(NaturalNews) Editor's note: Because of the U.S. Supreme Court decision that handed the biotech companies a resounding defeat in their effort to try to patent human genes, we are updating this story by removing the original content (which was largely based on factors leading up to the Supreme Court decision) and replacing it with the far more important news of what happened with the Supreme Court decision.
Regardless of what you think about Angelina Jolie's double mastectomy, the bottom line at this point is that the corporations failed to monopolize the human genome, and now a precedent has been set for humanity to be free from having genes dominated by corporate entities. This is a victory for humanity, and Natural News is proud to have played a significant role in the activism that led to that victory.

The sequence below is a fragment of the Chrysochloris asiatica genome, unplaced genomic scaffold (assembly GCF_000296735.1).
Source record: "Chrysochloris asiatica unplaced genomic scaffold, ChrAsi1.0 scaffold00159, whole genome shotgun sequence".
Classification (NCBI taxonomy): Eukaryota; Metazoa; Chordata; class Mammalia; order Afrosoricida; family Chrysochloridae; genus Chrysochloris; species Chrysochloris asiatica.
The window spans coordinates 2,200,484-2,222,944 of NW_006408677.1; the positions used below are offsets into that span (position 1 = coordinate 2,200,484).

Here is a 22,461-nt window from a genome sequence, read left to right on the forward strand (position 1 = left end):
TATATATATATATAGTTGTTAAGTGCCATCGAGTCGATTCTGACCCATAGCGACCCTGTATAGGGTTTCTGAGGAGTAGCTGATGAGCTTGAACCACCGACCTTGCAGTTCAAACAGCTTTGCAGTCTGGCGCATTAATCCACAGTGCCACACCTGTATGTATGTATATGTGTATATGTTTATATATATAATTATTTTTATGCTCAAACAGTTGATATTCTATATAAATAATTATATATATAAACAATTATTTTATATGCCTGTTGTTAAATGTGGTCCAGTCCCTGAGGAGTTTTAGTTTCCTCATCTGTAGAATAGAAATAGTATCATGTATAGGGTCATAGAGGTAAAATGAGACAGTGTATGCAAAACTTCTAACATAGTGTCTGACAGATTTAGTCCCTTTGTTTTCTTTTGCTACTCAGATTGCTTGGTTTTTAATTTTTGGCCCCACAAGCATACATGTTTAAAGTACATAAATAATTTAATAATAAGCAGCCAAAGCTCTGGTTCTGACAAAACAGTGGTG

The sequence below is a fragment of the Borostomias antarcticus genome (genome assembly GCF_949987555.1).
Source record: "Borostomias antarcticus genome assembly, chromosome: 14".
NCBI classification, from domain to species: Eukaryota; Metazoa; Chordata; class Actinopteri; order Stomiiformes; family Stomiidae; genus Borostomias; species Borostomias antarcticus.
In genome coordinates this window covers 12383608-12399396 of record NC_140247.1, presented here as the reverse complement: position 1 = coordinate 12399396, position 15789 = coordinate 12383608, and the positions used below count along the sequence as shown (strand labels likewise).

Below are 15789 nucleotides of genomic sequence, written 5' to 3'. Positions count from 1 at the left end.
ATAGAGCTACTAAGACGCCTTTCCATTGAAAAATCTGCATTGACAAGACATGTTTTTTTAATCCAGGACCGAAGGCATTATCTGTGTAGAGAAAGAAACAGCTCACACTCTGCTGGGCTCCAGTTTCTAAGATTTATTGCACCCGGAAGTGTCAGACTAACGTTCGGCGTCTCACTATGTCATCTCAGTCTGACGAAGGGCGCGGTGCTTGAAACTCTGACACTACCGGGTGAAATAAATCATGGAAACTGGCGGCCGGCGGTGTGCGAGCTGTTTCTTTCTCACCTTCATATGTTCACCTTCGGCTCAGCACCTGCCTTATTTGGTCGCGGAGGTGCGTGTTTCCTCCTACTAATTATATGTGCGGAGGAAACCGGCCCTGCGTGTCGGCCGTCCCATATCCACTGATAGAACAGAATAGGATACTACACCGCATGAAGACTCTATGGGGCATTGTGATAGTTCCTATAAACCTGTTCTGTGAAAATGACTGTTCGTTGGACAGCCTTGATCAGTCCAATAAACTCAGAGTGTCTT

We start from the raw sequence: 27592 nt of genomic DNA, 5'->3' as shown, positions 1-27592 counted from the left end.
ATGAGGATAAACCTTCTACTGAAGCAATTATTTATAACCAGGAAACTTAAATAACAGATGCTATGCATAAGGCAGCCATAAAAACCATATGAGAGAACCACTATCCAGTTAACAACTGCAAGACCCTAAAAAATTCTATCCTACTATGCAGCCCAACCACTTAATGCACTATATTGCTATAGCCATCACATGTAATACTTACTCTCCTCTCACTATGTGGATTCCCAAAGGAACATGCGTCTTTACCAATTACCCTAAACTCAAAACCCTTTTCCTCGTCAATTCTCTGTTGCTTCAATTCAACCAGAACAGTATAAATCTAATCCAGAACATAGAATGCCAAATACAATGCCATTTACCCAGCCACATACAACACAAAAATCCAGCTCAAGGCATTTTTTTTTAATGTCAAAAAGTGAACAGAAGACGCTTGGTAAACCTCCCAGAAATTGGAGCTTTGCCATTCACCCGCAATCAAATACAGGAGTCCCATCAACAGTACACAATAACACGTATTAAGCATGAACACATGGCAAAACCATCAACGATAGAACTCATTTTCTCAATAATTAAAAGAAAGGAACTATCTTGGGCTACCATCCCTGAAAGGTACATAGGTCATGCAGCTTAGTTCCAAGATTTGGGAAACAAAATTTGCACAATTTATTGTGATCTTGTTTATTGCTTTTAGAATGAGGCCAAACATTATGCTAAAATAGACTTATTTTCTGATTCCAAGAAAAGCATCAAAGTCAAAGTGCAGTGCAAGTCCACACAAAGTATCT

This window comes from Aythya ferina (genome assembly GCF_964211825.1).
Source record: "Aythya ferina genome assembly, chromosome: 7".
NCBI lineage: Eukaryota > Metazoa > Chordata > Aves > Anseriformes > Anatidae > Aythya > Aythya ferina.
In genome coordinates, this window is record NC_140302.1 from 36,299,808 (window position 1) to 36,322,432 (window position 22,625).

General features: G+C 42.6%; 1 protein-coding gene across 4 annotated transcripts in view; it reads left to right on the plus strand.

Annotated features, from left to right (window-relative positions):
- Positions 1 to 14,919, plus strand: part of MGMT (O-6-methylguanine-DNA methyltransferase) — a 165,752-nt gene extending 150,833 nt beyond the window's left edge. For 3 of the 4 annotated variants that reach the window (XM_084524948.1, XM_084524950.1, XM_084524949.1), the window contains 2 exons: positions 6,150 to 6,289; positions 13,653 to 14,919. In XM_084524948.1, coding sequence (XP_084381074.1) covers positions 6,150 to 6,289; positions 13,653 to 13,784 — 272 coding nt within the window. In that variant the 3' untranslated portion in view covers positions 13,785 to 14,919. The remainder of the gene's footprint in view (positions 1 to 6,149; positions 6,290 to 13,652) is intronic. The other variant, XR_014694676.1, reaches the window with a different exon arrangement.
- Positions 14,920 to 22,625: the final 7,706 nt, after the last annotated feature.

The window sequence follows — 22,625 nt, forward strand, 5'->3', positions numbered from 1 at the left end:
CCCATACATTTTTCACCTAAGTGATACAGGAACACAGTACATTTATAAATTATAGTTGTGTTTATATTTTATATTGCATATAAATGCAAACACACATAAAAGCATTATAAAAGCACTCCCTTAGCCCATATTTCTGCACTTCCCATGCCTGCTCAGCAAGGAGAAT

Here are the details on the Supreme Court victory decision:
Supreme Court strikes down corporate patents on human genes
In a unanimous ruling, the United States Supreme Court ruled today that human genes cannot be patented. The ruling invalidates the thousands of patents that have already been granted on human genes, including the patent by Myriad Genetics on the BRCA breast cancer genes which the company says no one else can research or even detect without paying it a royalty. Click here to read the complete ruling.
"Myriad did not create anything," said Justice Clarence Thomas. "To be sure, it found an important and useful gene, but separating that gene from its surrounding genetic material is not an act of invention."